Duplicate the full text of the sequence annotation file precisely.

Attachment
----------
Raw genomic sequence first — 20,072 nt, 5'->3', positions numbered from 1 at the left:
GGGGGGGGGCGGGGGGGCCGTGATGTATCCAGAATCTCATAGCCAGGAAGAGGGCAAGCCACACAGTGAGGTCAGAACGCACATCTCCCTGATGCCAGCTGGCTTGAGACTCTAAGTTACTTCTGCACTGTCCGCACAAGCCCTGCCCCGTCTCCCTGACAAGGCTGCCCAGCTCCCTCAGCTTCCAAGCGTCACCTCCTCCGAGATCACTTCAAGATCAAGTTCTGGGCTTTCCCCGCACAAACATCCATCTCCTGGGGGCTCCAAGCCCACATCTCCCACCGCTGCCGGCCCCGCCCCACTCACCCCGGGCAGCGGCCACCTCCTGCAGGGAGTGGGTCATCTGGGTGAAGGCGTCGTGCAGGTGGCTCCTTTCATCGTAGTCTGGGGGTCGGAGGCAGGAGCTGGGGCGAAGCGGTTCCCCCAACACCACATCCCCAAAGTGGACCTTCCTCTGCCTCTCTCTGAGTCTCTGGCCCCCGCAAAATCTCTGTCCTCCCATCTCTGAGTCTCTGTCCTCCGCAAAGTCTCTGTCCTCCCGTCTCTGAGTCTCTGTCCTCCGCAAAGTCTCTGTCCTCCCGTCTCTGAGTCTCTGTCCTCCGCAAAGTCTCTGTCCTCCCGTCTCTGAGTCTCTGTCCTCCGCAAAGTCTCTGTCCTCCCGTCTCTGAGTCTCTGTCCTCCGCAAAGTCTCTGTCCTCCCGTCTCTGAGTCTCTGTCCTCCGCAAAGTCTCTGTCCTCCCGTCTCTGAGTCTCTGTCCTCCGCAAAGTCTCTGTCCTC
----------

Raw genomic sequence first — 20,072 nt, 5'->3', positions numbered from 1 at the left:
GGGGGGGGGCGGGGGGGCCGTGATGTATCCAGAATCTCATAGCCAGGAAGAGGGCAAGCCACACAGTGAGGTCAGAACGCACATCTCCCTGATGCCAGCTGGCTTGAGACTCTAAGTTACTTCTGCACTGTCCGCACAAGCCCTGCCCCGTCTCCCTGACAAGGCTGCCCAGCTCCCTCAGCTTCCAAGCGTCACCTCCTCCGAGATCACTTCAAGATCAAGTTCTGGGCTTTCCCCGCACAAACATCCATCTCCTGGGGGCTCCAAGCCCACATCTCCCACCGCTGCCGGCCCCGCCCCACTCACCCCGGGCAGCGGCCACCTCCTGCAGGGAGTGGGTCATCTGGGTGAAGGCGTCGTGCAGGTGGCTCCTTTCATCGTAGTCTGGGGGTCGGAGGCAGGAGCTGGGGCGAAGCGGTTCCCCCAACACCACATCCCCAAAGTGGACCTTCCTCTGCCTCTCTCTGAGTCTCTGGCCCCCGCAAAATCTCTGTCCTCCCATCTCTGAGTCTCTGTCCTCCGCAAAGTCTCTGTCCTCCCGTCTCTGAGTCTCTGTCCTCCGCAAAGTCTCTGTCCTCCCGTCTCTGAGTCTCTGTCCTCCGCAAAGTCTCTGTCCTCCCGTCTCTGAGTCTCTGTCCTCCGCAAAGTCTCTGTCCTCCCGTCTCTGAGTCTCTGTCCTCCGCAAAGTCTCTGTCCTCCCGTCTCTGAGTCTCTGTCCTCCGCAAAGTCTCTGTCCTCCCGTCTCTGAGTCTCTGTCCTCCGCAAAGTCTCTGTCCTC